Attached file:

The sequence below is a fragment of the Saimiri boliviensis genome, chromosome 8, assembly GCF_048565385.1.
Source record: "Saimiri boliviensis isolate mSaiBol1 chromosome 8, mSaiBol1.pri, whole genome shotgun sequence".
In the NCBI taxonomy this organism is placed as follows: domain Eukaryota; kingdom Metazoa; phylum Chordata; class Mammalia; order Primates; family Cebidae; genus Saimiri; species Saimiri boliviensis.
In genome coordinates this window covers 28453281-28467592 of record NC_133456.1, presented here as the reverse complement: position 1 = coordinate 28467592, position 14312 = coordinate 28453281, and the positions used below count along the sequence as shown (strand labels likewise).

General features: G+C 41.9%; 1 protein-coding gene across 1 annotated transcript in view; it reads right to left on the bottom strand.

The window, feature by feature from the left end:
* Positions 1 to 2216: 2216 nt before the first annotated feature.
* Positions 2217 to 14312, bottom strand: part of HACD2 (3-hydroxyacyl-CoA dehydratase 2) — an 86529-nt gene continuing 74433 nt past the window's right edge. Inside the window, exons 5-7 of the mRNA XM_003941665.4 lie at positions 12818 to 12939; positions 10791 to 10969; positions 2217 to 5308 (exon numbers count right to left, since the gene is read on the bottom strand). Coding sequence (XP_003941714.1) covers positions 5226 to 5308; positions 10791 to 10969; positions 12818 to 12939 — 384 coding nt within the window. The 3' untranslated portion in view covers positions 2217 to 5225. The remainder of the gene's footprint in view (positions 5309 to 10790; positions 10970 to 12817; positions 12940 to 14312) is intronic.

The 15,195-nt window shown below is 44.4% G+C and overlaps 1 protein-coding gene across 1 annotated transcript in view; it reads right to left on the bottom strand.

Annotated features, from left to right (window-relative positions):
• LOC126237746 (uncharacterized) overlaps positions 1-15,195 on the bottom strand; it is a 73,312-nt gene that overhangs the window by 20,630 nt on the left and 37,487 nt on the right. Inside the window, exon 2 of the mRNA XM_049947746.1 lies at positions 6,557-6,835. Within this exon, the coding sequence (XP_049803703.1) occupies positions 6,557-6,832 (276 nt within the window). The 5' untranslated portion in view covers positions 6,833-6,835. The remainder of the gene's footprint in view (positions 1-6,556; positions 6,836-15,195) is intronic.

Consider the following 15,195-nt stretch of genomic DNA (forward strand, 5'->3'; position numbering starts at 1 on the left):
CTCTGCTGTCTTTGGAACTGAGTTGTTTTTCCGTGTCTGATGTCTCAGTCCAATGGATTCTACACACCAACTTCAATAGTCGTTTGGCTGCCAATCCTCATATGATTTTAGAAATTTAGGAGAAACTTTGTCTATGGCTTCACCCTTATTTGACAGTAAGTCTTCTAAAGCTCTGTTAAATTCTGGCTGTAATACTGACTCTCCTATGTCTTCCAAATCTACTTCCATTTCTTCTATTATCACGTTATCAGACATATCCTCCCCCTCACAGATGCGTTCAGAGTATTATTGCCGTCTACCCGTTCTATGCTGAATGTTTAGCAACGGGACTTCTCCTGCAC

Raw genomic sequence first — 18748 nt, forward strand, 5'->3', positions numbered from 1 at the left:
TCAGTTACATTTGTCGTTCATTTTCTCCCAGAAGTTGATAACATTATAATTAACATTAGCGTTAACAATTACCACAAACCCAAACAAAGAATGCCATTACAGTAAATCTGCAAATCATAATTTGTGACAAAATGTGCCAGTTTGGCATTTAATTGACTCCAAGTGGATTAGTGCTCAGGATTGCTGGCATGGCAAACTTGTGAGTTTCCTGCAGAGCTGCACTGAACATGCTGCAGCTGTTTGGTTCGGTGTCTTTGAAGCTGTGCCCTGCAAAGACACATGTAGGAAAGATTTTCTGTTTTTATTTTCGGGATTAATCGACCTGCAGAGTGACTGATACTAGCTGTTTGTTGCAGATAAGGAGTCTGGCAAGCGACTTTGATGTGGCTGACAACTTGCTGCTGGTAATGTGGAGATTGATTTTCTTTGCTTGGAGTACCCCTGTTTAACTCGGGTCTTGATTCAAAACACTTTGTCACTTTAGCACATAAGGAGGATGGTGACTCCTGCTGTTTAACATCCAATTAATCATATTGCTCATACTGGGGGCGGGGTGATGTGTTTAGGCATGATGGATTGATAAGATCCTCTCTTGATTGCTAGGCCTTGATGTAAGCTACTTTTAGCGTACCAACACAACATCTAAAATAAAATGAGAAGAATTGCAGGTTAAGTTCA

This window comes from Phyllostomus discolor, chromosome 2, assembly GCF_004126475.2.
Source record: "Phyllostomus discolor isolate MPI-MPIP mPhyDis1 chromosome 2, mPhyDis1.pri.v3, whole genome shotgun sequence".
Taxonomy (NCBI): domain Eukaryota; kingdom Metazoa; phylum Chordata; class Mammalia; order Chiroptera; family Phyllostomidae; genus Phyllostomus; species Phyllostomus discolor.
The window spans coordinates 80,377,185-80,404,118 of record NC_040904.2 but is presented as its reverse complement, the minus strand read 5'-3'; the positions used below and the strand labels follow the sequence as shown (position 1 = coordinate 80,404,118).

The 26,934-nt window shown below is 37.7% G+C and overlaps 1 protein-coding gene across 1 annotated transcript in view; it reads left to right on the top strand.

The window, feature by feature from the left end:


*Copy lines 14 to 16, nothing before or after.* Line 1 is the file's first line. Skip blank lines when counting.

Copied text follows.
Raw genomic sequence first — 18748 nt, forward strand, 5'->3', positions numbered from 1 at the left:
TCAGTTACATTTGTCGTTCATTTTCTCCCAGAAGTTGATAACATTATAATTAACATTAGCGTTAACAATTACCACAAACCCAAACAAAGAATGCCATTACAGTAAATCTGCAAATCATAATTTGTGACAAAATGTGCCAGTTTGGCATTTAATTGACTCCAAGTGGATTAGTGCTCAGGATTGCTGGCATGGCAAACTTGTGAGTTTCCTGCAGAGCTGCACTGAACATGCTGCAGCTGTTTGGTTCGGTGTCTTTGAAGCTGTGCCCTGCAAAGACACATGTAGGAAAGATTTTCTGTTTTTATTTTCGGGATTAATCGACCTGCAGAGTGACTGATACTAGCTGTTTGTTGCAGATAAGGAGTCTGGCAAGCGACTTTGATGTGGCTGACAACTTGCTGCTGGTAATGTGGAGATTGATTTTCTTTGCTTGGAGTACCCCTGTTTAACTCGGGTCTTGATTCAAAACACTTTGTCACTTTAGCACATAAGGAGGATGGTGACTCCTGCTGTTTAACATCCAATTAATCATATTGCTCATACTGGGGGCGGGGTGATGTGTTTAGGCATGATGGATTGATAAGATCCTCTCTTGATTGCTAGGCCTTGATGTAAGCTACTTTTAGCGTACCAACACAACATCTAAAATAAAATGAGAAGAATTGCAGGTTAAGTTCA

This window comes from Phyllostomus discolor, chromosome 2, assembly GCF_004126475.2.